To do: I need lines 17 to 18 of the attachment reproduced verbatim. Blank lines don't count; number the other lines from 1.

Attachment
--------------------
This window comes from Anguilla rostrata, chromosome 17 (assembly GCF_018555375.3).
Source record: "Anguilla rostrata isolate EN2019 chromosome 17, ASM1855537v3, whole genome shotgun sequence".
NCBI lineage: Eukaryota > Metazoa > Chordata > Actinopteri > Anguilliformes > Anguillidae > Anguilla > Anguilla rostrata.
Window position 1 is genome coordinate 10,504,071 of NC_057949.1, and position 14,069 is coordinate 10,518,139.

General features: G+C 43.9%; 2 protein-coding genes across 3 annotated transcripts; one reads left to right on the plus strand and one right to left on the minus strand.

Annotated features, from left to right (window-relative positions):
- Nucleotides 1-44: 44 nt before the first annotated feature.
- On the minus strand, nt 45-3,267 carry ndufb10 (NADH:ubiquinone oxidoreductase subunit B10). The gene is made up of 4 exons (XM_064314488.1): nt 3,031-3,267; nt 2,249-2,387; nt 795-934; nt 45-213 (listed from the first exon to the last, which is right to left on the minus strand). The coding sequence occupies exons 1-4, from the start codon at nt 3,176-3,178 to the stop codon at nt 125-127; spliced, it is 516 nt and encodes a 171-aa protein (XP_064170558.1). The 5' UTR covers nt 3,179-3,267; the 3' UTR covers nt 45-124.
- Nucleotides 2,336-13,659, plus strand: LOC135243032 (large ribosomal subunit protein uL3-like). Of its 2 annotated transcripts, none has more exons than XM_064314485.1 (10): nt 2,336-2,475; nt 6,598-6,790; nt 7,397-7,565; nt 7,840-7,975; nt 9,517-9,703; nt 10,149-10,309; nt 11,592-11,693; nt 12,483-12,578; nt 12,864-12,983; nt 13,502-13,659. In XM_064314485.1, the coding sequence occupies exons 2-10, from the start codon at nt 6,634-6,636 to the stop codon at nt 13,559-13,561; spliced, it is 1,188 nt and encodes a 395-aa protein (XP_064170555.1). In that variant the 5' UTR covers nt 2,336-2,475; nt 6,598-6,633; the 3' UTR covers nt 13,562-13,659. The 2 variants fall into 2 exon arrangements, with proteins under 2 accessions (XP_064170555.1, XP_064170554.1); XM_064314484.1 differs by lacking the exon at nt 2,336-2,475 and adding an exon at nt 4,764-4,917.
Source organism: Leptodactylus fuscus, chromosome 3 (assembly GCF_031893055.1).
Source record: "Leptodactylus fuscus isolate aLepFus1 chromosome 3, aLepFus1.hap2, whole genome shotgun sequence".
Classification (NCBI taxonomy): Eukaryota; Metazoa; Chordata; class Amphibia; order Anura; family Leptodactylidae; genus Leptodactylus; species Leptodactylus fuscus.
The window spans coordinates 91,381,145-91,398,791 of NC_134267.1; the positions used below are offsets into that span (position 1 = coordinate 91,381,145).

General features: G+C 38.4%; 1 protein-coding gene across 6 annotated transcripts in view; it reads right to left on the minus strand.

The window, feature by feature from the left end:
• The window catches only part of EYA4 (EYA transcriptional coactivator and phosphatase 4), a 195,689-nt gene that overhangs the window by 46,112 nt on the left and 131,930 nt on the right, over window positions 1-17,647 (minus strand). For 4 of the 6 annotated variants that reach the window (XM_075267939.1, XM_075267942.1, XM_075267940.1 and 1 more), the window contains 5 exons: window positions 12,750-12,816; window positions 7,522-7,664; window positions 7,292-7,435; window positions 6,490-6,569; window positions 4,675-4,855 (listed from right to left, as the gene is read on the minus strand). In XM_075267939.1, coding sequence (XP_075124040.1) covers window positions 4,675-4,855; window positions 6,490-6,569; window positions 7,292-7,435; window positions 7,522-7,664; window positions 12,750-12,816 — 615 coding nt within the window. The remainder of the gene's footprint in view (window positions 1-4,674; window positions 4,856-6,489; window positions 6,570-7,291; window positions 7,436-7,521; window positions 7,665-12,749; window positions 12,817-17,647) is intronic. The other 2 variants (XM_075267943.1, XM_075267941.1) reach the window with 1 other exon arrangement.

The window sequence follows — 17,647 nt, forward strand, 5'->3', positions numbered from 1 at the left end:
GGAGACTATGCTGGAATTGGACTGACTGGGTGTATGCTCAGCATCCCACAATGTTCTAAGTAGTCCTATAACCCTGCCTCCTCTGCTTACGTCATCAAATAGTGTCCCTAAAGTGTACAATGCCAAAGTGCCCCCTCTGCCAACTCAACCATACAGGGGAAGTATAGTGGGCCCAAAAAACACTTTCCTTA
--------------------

The window sequence follows — 17,647 nt, forward strand, 5'->3', positions numbered from 1 at the left end:
GGAGACTATGCTGGAATTGGACTGACTGGGTGTATGCTCAGCATCCCACAATGTTCTAAGTAGTCCTATAACCCTGCCTCCTCTGCTTACGTCATCAAATAGTGTCCCTAAAGTGTACAATGCCAAAGTGCCCCCTCTGCCAACTCAACCATACAGGGGAAGTATAGTGGGCCCAAAAAACACTTTCCTTA